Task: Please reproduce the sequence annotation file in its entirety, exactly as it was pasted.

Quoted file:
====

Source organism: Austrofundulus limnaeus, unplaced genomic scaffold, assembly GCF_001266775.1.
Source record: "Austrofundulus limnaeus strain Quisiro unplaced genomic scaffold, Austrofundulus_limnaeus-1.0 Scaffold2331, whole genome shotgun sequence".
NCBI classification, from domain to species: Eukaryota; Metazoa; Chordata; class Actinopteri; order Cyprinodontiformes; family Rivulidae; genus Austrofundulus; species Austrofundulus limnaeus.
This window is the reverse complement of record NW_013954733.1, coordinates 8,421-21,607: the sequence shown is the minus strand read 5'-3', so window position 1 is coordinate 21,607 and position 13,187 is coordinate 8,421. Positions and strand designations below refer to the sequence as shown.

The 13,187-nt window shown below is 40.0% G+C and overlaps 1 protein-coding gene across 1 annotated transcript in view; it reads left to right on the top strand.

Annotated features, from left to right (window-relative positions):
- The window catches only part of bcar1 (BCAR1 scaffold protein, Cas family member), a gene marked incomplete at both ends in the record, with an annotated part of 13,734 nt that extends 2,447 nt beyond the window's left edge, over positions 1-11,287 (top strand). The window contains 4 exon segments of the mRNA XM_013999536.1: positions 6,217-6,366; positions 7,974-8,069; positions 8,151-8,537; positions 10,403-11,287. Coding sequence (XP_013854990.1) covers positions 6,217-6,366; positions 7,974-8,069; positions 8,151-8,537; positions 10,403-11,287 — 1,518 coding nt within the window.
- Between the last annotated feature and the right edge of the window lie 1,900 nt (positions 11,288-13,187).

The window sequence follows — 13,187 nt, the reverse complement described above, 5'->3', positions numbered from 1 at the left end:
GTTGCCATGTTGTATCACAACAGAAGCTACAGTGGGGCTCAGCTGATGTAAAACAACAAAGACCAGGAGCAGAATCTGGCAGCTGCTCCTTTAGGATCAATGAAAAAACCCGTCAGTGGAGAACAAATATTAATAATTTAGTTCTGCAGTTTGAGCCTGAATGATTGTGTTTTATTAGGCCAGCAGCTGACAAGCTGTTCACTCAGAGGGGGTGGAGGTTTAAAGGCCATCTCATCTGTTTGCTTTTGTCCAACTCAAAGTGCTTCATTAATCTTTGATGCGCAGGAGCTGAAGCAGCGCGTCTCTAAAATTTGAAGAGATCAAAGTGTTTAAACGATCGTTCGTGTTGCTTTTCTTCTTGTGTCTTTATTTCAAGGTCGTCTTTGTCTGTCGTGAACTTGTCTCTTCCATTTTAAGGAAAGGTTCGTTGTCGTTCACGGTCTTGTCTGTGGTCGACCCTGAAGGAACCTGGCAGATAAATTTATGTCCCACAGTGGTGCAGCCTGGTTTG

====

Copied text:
Source organism: Austrofundulus limnaeus, unplaced genomic scaffold, assembly GCF_001266775.1.
Source record: "Austrofundulus limnaeus strain Quisiro unplaced genomic scaffold, Austrofundulus_limnaeus-1.0 Scaffold2331, whole genome shotgun sequence".
NCBI classification, from domain to species: Eukaryota; Metazoa; Chordata; class Actinopteri; order Cyprinodontiformes; family Rivulidae; genus Austrofundulus; species Austrofundulus limnaeus.
This window is the reverse complement of record NW_013954733.1, coordinates 8,421-21,607: the sequence shown is the minus strand read 5'-3', so window position 1 is coordinate 21,607 and position 13,187 is coordinate 8,421. Positions and strand designations below refer to the sequence as shown.

The 13,187-nt window shown below is 40.0% G+C and overlaps 1 protein-coding gene across 1 annotated transcript in view; it reads left to right on the top strand.

Annotated features, from left to right (window-relative positions):
- The window catches only part of bcar1 (BCAR1 scaffold protein, Cas family member), a gene marked incomplete at both ends in the record, with an annotated part of 13,734 nt that extends 2,447 nt beyond the window's left edge, over positions 1-11,287 (top strand). The window contains 4 exon segments of the mRNA XM_013999536.1: positions 6,217-6,366; positions 7,974-8,069; positions 8,151-8,537; positions 10,403-11,287. Coding sequence (XP_013854990.1) covers positions 6,217-6,366; positions 7,974-8,069; positions 8,151-8,537; positions 10,403-11,287 — 1,518 coding nt within the window.
- Between the last annotated feature and the right edge of the window lie 1,900 nt (positions 11,288-13,187).

The window sequence follows — 13,187 nt, the reverse complement described above, 5'->3', positions numbered from 1 at the left end:
GTTGCCATGTTGTATCACAACAGAAGCTACAGTGGGGCTCAGCTGATGTAAAACAACAAAGACCAGGAGCAGAATCTGGCAGCTGCTCCTTTAGGATCAATGAAAAAACCCGTCAGTGGAGAACAAATATTAATAATTTAGTTCTGCAGTTTGAGCCTGAATGATTGTGTTTTATTAGGCCAGCAGCTGACAAGCTGTTCACTCAGAGGGGGTGGAGGTTTAAAGGCCATCTCATCTGTTTGCTTTTGTCCAACTCAAAGTGCTTCATTAATCTTTGATGCGCAGGAGCTGAAGCAGCGCGTCTCTAAAATTTGAAGAGATCAAAGTGTTTAAACGATCGTTCGTGTTGCTTTTCTTCTTGTGTCTTTATTTCAAGGTCGTCTTTGTCTGTCGTGAACTTGTCTCTTCCATTTTAAGGAAAGGTTCGTTGTCGTTCACGGTCTTGTCTGTGGTCGACCCTGAAGGAACCTGGCAGATAAATTTATGTCCCACAGTGGTGCAGCCTGGTTTG